Joaquina Tango
Mi capitán Tango
Enrique Binda

Manifold labels

n aspect that may turn out confusing for those interested in acoustic recordings made in our country is the large number of records labels in that period. It is important to point out that the material released by many of them were not previously unpublished recordings but were mere re-issues of a determined “original” matrix.

This generalization is not applicable to the main international companies that operated here. For instance, the Victor company only published new recordings under its own label, either recorded in Buenos Aires or abroad. An isolated case would be the re-issue under the Victor label of the Gramophon matrices with criollo repertoire recorded in London and Paris in 1905. As for Odeon re-issues were found under the Jumbo Record label from matrices corresponding to the series Bg (faces A 85000) of 1910. As for Columbia we can mention re-issues in the series T as from 1910 of matrices sold originally as Marconi flexible discos during 1906/07.

A different case was with other labels, especially those grouped as ERA matrices (1910/1917) and those recordings released by Juan Bautista Tagini (José’s brother) in 1913/14.

In fact, the series 60.000 of the ERA repertoire recorded between 1910 (or maybe the late 1909) and 1911, was also released by the ERA Grand Record, Phono D’Art, Scala Record, Beka Record, Victoria Record and Parlophone labels. Furthermore, the series 60000, 61000 and 62000 of 1911 and 1914 are repeated with the Artigas and Chantecler labels, especially in Uruguay, like the recordings after 1916 and 1917. As an example we have the disc ERA Nº 1980, matrix 118, with the tango “El espamento” recorded by the Orquesta Típica Camarano in 1916, released also on Artigas disc Nº 4056.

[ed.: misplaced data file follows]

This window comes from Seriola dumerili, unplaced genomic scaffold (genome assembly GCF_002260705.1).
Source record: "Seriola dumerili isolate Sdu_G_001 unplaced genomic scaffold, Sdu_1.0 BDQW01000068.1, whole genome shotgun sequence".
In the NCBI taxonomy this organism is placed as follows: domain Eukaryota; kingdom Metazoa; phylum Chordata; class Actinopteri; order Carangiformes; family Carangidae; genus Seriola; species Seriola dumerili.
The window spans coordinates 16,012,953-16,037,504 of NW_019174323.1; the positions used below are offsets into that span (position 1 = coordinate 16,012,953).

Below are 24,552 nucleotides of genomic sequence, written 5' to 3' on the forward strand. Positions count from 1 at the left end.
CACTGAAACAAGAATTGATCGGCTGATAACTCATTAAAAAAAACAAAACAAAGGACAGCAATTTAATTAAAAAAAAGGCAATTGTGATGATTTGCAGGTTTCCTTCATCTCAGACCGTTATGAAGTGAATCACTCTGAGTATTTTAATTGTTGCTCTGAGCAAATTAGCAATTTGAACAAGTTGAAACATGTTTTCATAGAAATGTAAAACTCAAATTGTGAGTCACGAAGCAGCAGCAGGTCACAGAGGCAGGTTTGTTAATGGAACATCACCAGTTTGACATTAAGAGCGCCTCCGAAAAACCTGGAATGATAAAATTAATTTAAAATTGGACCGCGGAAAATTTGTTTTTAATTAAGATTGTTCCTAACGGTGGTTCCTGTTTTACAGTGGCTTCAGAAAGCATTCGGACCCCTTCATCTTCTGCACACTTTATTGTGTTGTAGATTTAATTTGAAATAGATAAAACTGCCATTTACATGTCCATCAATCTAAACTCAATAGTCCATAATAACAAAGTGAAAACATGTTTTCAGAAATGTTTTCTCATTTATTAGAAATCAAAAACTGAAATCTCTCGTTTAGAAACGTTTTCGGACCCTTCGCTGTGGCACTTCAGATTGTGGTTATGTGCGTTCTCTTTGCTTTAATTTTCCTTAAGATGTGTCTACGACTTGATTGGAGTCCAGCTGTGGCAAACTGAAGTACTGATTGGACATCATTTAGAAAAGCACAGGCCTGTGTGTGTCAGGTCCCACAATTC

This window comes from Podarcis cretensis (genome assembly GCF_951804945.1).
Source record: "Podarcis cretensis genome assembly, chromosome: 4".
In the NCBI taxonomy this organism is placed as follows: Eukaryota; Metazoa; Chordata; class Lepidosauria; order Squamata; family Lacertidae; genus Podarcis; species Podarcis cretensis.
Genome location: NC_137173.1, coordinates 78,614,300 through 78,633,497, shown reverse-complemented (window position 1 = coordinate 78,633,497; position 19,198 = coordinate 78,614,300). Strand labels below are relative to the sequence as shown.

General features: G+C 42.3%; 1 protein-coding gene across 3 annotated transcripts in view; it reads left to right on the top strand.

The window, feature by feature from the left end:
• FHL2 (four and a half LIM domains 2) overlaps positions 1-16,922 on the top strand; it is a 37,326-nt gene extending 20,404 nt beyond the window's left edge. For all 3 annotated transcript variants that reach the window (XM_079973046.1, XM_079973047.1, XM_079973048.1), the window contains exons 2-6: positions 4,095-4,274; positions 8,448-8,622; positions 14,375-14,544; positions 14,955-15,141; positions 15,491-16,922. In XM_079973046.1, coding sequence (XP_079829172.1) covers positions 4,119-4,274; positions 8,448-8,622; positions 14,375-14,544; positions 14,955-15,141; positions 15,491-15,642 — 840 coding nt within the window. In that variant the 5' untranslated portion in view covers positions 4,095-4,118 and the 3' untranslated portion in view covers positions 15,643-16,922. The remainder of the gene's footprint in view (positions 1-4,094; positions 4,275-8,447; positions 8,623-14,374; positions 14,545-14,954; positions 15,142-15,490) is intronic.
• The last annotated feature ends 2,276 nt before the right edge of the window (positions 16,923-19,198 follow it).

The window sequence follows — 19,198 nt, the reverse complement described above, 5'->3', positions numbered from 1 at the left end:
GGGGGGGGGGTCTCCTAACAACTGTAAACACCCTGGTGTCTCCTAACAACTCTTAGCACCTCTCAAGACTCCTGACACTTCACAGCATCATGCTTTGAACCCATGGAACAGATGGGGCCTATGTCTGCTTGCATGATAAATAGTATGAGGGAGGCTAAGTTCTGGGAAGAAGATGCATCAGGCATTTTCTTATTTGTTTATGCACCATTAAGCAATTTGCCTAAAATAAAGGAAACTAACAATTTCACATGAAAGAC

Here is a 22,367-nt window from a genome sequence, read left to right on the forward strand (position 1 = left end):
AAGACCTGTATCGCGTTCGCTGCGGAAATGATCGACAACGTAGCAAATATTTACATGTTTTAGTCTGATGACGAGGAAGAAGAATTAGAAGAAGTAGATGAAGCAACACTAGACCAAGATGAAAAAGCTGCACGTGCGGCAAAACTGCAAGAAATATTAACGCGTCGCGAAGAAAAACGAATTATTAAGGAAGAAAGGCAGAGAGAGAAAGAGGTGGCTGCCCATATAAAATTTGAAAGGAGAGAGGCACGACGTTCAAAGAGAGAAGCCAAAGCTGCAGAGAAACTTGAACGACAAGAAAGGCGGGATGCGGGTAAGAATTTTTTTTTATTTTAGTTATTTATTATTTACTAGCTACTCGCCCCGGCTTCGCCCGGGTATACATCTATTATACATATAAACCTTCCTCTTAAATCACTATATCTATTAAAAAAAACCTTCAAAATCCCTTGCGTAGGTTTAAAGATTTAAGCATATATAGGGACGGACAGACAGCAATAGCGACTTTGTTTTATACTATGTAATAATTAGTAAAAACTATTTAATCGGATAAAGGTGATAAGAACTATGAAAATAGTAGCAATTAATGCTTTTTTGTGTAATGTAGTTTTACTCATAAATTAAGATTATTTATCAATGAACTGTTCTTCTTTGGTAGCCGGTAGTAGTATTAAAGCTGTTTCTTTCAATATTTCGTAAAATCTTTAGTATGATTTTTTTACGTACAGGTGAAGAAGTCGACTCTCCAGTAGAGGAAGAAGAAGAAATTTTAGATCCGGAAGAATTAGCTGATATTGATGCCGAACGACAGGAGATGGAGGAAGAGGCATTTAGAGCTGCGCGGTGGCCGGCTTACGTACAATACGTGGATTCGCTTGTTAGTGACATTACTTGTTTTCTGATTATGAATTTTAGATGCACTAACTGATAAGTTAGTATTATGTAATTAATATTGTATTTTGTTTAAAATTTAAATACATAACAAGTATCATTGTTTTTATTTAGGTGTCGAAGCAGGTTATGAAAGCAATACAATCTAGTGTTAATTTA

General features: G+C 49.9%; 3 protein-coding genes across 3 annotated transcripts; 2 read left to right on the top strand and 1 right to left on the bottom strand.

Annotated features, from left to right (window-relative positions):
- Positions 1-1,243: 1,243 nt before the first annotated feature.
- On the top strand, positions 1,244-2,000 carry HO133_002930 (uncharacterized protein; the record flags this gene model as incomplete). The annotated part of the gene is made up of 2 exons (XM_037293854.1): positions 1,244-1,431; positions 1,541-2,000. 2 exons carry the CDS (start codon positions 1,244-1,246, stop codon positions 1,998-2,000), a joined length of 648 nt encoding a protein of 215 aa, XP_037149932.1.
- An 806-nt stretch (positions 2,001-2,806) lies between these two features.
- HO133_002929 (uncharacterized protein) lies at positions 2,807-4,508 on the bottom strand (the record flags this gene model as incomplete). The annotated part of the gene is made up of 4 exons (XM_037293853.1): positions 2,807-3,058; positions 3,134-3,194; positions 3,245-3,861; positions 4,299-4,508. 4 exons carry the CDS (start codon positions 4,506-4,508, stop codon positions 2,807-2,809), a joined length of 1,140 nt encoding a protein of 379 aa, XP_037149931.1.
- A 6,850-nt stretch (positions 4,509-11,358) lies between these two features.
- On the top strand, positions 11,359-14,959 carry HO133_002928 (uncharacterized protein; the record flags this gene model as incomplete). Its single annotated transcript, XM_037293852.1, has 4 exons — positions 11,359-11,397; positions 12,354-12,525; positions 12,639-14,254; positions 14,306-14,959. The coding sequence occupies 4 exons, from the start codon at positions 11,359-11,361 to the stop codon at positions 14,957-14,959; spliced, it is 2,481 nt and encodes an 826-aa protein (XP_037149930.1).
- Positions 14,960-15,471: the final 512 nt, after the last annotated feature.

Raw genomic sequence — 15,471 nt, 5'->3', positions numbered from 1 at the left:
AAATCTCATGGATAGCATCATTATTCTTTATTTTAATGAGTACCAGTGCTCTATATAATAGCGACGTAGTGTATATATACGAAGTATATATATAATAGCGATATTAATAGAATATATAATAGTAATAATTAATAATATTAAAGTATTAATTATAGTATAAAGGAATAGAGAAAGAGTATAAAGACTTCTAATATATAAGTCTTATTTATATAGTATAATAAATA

A special case are the matrices of the series 60.000 recorded by the Police Band which, probable due to their low performance quality, caused that some numbers had to be recorded again in Germany. A confusion arose either in the new numbering of the matrices and the texts of the labels of the records that can indicate performances by the Band, when in fact were played by an aggregation called Beka Orchester.

Juan Bautista Tagini released a group of recordings series 28.000, between the late 1913 and 1914 which was interrupted like a great part of the recording activity in our country when World War I broke out in August 1914. This astute merchant, in order to artificially increase his catalogue, turned to the trick of publishing his only block of matrices in numerous “artificial” labels. So these recordings (in general with different B-sides), are found with Sonora, Tocasolo sin Rival, Relsie Record, Kronophon, Orophon, Apolo Record, Arena Record, Premier Record, Polydor and Polyphon labels. Even we can infer when batchs of discs were ordered by other dealers, as in the case of the Ferraris Record and El ruiseñor labels.

Furthermore and to mislead the potencial buyers the orchestra names and/or their leaders were altered. As an example we mention the matrix 28125 with the estilo “A San Martín” recorded by Eduardo Arolas, released by Relsie disc No. 694 and Orophon No. 1904. We must pay attention that the playing on the Relsie recording is attributed to the Orquesta Típica Criolla A. Gobbi which in fact made recordings for this series but in another block of matrices.

Another case of duplication in our country are the matrices 20.103 and 20.104 with the tangos “Mi capitán” de Manuel Campoamor and “Joaquina” de Juan Bergamino, recorded by the Orquesta Polyphon, released as Exposición label.

Finally, we can mention two other cases of sales in Uruguay with specific labels for that country: the Gayarre label corresponding to the original Polyphon series 20000 of 1910 and 1911 and the later Uruguayan label with Telephon and/or Electra matrices, dated between 1918 and 1924.

An example is the Polyphon disc Nº 13.528 that includes “La gringada” and “Carta a me novia” by Alfredo Eusebio Gobbi (matrices 20.072 and 20.073), also released as Gayarre Nº 26.

As for similar situations that happened in Brazil after 1915 due to the commercial activity of Saverio Leonetti, please read my own article entitled When did tango went abroad?, published in this same site.